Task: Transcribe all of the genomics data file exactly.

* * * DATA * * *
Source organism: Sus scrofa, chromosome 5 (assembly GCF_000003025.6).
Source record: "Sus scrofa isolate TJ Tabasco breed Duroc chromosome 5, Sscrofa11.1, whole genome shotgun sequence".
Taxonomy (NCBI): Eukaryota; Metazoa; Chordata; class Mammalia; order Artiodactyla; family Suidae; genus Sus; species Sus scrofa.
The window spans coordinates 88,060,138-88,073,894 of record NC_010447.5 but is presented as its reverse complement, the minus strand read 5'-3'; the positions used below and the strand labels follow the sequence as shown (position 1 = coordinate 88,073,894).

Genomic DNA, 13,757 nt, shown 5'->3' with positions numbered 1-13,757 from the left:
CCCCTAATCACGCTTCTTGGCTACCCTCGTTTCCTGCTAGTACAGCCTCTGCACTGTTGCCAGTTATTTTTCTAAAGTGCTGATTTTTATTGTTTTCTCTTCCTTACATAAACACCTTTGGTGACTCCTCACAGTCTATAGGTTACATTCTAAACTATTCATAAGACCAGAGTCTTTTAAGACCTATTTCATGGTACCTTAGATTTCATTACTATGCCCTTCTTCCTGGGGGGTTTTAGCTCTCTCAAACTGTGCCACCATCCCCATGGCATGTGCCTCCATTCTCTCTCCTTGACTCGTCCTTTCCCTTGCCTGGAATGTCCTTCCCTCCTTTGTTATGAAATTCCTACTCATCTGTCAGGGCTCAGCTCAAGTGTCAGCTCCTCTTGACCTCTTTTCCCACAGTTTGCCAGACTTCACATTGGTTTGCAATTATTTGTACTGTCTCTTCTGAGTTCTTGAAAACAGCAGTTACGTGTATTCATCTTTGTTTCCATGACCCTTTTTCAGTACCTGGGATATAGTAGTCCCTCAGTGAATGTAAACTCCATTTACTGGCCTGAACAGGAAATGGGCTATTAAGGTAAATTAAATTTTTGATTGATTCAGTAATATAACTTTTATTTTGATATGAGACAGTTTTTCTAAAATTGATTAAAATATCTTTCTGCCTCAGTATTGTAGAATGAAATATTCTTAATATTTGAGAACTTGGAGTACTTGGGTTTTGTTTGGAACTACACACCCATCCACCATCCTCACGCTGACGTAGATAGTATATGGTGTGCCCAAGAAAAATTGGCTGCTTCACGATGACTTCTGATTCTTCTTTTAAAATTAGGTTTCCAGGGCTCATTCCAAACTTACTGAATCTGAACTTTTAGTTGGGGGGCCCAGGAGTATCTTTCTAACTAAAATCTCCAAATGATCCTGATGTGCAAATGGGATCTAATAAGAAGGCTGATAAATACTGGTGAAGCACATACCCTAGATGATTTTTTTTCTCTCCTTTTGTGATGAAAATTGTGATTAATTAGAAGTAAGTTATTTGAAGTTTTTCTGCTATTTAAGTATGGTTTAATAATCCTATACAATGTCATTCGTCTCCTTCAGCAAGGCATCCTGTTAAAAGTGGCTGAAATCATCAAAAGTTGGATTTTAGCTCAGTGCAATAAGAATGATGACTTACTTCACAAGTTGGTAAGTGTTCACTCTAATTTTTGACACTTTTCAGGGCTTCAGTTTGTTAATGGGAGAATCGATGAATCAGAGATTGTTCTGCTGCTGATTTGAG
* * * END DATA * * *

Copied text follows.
Source organism: Sus scrofa, chromosome 5 (assembly GCF_000003025.6).
Source record: "Sus scrofa isolate TJ Tabasco breed Duroc chromosome 5, Sscrofa11.1, whole genome shotgun sequence".
Taxonomy (NCBI): Eukaryota; Metazoa; Chordata; class Mammalia; order Artiodactyla; family Suidae; genus Sus; species Sus scrofa.
The window spans coordinates 88,060,138-88,073,894 of record NC_010447.5 but is presented as its reverse complement, the minus strand read 5'-3'; the positions used below and the strand labels follow the sequence as shown (position 1 = coordinate 88,073,894).

Genomic DNA, 13,757 nt, shown 5'->3' with positions numbered 1-13,757 from the left:
CCCCTAATCACGCTTCTTGGCTACCCTCGTTTCCTGCTAGTACAGCCTCTGCACTGTTGCCAGTTATTTTTCTAAAGTGCTGATTTTTATTGTTTTCTCTTCCTTACATAAACACCTTTGGTGACTCCTCACAGTCTATAGGTTACATTCTAAACTATTCATAAGACCAGAGTCTTTTAAGACCTATTTCATGGTACCTTAGATTTCATTACTATGCCCTTCTTCCTGGGGGGTTTTAGCTCTCTCAAACTGTGCCACCATCCCCATGGCATGTGCCTCCATTCTCTCTCCTTGACTCGTCCTTTCCCTTGCCTGGAATGTCCTTCCCTCCTTTGTTATGAAATTCCTACTCATCTGTCAGGGCTCAGCTCAAGTGTCAGCTCCTCTTGACCTCTTTTCCCACAGTTTGCCAGACTTCACATTGGTTTGCAATTATTTGTACTGTCTCTTCTGAGTTCTTGAAAACAGCAGTTACGTGTATTCATCTTTGTTTCCATGACCCTTTTTCAGTACCTGGGATATAGTAGTCCCTCAGTGAATGTAAACTCCATTTACTGGCCTGAACAGGAAATGGGCTATTAAGGTAAATTAAATTTTTGATTGATTCAGTAATATAACTTTTATTTTGATATGAGACAGTTTTTCTAAAATTGATTAAAATATCTTTCTGCCTCAGTATTGTAGAATGAAATATTCTTAATATTTGAGAACTTGGAGTACTTGGGTTTTGTTTGGAACTACACACCCATCCACCATCCTCACGCTGACGTAGATAGTATATGGTGTGCCCAAGAAAAATTGGCTGCTTCACGATGACTTCTGATTCTTCTTTTAAAATTAGGTTTCCAGGGCTCATTCCAAACTTACTGAATCTGAACTTTTAGTTGGGGGGCCCAGGAGTATCTTTCTAACTAAAATCTCCAAATGATCCTGATGTGCAAATGGGATCTAATAAGAAGGCTGATAAATACTGGTGAAGCACATACCCTAGATGATTTTTTTTCTCTCCTTTTGTGATGAAAATTGTGATTAATTAGAAGTAAGTTATTTGAAGTTTTTCTGCTATTTAAGTATGGTTTAATAATCCTATACAATGTCATTCGTCTCCTTCAGCAAGGCATCCTGTTAAAAGTGGCTGAAATCATCAAAAGTTGGATTTTAGCTCAGTGCAATAAGAATGATGACTTACTTCACAAGTTGGTAAGTGTTCACTCTAATTTTTGACACTTTTCAGGGCTTCAGTTTGTTAATGGGAGAATCGATGAATCAGAGATTGTTCTGCTGCTGATTTGAG